Cable television systems use radio frequency signals transmitted over cables to provide television and data services to customers. Normally, these RF signals do not cause interference when cable systems comply with Federal Communications Commission rules for limiting interference. Occasionally, however, cable television system signals can “leak.” Cable signal leaks occur when the RF signals transmitted within a cable system are not properly contained within the cable plant. Cable signal leaks can be caused by loose connectors, damaged plant and cracked or unterminated cables.
Why is it important to determine leakage?
Cable television systems and licensed over-the-air broadcasters use many of the same frequencies to transmit programming. Specifically, cable systems use TV, radio and aeronautical radio channels, among others, within their cable plant. Cable operators are considered the secondary users of these frequencies; therefore they must not interfere with the licensed over-the-air users who are the protected (primary) users of these frequencies.
What problems can signal leakage cause?
Cable signal leakage can interfere with any of the over-the-air services that happen to be using the same frequencies as the cable operator and that are within the vicinity of the cable system. This interference, especially on the emergency channels, can interfere with the communications of safety personnel or airplane pilots. When this interference occurs, it can endanger the lives or hamper the rescue efforts of safety personnel.
What are the FCC rules governing signal leakage?
The FCC has set maximum individual signal leakage levels for cable systems. The FCC sets even more stringent limits for cable systems that may interfere with aeronautical and navigation communications. As a further measure, the FCC requires cable operators to have a periodic, on-going program to inspect, locate and repair leaks on their systems.
Does a cable operator need to come into my home to monitor for signal leakage?
Usually, no. Cable operators can use equipment to locate the general area of a leak. To pinpoint a leakage source for subsequent repair, however, the cable operator may request access to your home.
Am I required to let the cable operator into my home to monitor for and repair signal leakage?
Homeowners have the right to deny access to their premises. If a leak cannot be repaired without access to your home, however, a cable operator can disconnect your service for denied access.
Can my cable operator terminate my service because of signal leakage?
The FCC's rules allow cable operators to disconnect service in order to repair signal leakage that exceeds FCC standards. The operator restores service when the signal leakage problem is remedied, and may not charge you for service while it is disconnected.
Is the cable operator responsible for repairing signal leakage on subscriber-owned equipment?
Can I hook up a second set myself?
In terms of the signal leakage rules, yes, but because the cable operator is responsible for leakage from the wiring, the operator can either refuse to connect to it or terminate service if the hook up causes signal leakage problems.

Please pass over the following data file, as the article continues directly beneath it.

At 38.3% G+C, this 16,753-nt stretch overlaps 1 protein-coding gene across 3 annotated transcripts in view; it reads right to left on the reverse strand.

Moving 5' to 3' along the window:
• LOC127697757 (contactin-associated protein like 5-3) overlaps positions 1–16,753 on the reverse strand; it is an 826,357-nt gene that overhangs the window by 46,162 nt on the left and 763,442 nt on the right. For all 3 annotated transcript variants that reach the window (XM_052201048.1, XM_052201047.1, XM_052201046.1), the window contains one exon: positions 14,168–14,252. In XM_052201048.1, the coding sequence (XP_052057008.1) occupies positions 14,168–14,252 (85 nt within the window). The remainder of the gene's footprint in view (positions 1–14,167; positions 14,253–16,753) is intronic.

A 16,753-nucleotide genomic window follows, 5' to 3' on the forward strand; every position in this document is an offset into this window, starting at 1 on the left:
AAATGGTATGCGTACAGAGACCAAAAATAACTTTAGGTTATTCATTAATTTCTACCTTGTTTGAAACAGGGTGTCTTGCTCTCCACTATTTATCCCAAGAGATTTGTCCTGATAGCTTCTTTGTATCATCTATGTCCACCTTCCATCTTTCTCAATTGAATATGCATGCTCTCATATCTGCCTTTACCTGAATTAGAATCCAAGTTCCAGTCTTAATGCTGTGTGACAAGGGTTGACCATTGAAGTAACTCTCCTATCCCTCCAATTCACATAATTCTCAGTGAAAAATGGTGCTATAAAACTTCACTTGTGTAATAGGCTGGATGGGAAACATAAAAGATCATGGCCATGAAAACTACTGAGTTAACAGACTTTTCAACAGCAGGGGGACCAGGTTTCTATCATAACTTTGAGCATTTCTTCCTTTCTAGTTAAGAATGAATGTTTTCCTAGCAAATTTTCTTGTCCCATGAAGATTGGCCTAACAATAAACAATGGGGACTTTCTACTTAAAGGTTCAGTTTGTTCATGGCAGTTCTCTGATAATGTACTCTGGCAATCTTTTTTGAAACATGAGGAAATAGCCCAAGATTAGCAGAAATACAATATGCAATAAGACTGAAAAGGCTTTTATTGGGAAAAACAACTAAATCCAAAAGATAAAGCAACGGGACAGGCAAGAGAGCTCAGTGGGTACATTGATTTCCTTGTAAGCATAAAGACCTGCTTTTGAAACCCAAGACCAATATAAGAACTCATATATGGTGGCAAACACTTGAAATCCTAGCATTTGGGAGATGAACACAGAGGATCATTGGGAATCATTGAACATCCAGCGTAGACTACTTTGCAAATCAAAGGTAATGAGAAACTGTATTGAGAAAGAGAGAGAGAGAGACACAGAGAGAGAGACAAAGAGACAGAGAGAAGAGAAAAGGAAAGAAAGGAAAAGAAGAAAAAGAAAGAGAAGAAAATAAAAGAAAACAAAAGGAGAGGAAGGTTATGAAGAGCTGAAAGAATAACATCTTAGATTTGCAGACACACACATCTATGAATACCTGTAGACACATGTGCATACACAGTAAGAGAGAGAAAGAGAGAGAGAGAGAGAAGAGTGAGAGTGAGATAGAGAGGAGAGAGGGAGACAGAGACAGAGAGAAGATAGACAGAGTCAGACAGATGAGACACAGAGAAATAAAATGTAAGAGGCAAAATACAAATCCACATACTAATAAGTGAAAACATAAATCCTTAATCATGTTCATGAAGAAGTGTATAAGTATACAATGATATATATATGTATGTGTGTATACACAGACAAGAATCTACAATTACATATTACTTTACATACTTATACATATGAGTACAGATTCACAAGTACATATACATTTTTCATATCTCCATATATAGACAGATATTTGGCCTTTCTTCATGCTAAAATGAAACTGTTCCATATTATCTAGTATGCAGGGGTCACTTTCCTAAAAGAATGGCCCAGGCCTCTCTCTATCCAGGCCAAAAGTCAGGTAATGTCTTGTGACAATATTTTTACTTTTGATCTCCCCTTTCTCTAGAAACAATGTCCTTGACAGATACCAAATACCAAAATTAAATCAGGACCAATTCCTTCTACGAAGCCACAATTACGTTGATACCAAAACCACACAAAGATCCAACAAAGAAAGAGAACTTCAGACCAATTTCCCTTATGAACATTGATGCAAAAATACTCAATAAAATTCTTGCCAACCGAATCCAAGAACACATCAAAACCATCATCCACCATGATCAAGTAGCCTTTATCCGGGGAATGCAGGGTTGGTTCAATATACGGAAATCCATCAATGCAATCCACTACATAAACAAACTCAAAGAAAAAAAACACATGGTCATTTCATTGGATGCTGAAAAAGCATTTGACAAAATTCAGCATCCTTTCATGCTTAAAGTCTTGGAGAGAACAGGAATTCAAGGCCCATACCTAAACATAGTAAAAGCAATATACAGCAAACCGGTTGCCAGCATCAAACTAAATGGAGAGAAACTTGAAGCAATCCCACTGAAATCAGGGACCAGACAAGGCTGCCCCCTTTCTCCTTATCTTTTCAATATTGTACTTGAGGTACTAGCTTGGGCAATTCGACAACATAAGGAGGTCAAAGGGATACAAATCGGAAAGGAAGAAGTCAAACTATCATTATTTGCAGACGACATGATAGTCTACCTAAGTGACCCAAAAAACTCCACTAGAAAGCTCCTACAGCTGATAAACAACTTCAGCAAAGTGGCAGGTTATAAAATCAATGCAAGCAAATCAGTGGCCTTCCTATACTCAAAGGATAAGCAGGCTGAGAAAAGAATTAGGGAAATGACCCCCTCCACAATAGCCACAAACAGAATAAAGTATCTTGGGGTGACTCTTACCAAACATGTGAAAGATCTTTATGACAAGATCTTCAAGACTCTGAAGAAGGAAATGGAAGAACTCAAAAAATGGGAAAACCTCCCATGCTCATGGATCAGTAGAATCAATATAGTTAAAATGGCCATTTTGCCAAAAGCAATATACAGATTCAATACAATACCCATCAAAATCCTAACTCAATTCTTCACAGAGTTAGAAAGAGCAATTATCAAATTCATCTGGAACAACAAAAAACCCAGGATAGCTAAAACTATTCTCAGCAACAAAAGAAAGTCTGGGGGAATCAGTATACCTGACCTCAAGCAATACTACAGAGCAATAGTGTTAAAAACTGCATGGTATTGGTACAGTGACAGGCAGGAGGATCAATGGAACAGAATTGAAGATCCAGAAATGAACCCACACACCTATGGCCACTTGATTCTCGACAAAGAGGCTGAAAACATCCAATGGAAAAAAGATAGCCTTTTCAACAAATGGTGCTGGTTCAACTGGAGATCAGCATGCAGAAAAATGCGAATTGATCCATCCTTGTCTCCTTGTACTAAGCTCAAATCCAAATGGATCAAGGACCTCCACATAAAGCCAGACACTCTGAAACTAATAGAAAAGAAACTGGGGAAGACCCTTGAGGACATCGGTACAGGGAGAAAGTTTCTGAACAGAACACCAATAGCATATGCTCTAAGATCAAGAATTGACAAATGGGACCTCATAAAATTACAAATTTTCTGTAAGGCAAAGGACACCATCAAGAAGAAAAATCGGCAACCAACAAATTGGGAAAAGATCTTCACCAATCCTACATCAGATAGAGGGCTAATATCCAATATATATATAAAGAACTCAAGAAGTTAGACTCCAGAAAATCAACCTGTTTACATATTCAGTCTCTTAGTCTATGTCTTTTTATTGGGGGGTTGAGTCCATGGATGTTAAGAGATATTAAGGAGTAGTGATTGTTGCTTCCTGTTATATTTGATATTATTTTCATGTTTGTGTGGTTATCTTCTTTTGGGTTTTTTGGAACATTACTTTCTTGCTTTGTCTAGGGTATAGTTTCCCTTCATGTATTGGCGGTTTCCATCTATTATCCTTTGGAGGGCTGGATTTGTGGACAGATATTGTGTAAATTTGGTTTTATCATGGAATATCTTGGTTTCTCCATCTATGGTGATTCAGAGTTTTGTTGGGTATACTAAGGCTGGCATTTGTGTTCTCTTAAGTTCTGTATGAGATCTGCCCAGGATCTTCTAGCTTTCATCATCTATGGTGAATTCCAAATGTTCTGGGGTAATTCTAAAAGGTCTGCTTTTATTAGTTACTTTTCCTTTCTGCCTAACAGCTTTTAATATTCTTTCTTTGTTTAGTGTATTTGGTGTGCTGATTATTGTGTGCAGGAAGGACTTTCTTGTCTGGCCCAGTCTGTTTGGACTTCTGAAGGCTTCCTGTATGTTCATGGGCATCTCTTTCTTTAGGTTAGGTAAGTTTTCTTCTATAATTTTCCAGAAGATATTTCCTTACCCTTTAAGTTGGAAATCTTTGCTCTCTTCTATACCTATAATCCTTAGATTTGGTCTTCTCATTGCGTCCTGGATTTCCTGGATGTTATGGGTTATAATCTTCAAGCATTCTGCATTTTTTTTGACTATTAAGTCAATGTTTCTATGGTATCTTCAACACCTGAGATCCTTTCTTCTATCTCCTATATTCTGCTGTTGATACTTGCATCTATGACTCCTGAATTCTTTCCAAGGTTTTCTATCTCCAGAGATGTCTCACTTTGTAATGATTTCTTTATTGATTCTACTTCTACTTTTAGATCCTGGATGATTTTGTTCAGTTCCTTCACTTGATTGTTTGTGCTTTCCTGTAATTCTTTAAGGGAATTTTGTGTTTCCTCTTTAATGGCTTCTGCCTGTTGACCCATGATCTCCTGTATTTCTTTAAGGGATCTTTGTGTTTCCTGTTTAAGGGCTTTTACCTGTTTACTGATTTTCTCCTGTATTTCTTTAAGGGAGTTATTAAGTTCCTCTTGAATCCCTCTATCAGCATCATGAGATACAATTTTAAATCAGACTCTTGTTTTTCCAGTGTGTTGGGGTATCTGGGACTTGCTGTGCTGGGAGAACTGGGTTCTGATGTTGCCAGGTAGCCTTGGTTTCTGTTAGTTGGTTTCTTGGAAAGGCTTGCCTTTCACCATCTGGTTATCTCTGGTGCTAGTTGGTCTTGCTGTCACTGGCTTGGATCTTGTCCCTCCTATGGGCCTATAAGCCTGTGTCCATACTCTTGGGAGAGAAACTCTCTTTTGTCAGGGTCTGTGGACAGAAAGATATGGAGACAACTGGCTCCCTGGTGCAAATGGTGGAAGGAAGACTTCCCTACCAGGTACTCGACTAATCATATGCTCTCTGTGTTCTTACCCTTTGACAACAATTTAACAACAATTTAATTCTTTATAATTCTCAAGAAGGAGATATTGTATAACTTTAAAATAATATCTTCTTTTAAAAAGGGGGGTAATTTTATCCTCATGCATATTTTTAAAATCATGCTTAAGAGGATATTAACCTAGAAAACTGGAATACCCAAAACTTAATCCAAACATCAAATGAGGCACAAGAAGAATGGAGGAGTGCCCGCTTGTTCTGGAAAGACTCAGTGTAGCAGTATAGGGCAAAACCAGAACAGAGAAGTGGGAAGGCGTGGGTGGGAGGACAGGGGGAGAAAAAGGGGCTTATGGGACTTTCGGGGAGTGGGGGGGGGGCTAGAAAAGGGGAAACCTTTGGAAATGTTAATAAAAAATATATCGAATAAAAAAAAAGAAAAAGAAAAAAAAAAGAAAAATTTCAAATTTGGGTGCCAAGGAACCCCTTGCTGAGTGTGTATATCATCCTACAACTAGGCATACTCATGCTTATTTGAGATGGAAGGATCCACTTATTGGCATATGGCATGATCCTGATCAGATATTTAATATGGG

Is signal leakage biologically harmful?
The power levels used in a cable system are low. Therefore, it is unlikely that cable signal leakage from a cable facility will exceed the FCC's guidelines for exposure to radio frequency emissions.
Filing a complaint
If you experience interference that you think may be caused by signal leakage, first try to resolve the problem with your cable operator. If you cannot resolve the problem directly, you can file a complaint with the FCC. You have multiple options for filing a complaint:
- File a complaint online
- By phone: 1-888-CALL-FCC (1-888-225-5322); TTY: 1-888-TELL-FCC (1-888-835-5322)
- By mail (please include include your name, address, contact information and as much detail about your complaint as possible):
Federal Communications Commission
Consumer and Governmental Affairs Bureau
Consumer Inquiries and Complaints Division
445 12th Street, S.W.
Washington, DC 20554
What to include in your complaint
Your complaint should include as much of the following information as possible:
- the name and phone number of the company that you are complaining about and location if the company is a cable or satellite operator
- television station call sign, TV channel and location
- date, time and description of incident if your complaint is about interference to emergency or public safety services or devices or compliance with Emergency Alert System requirements
- manufacturer's name and address, model number, retailer name and address and description of incident if your complaint is about interference to emergency or public safety services or devices from a piece of equipment
- tower owner, address or location of tower and description of problem if your complaint is about problems with a wireless or broadcast tower
- details about any other emergency or public safety problem, including date, time, nature of problem and identifying information for any companies, organizations or persons involved
To request this article in an accessible format - braille, large print, Word or text document or audio - write or call us at the address or phone number above, or send an email to firstname.lastname@example.org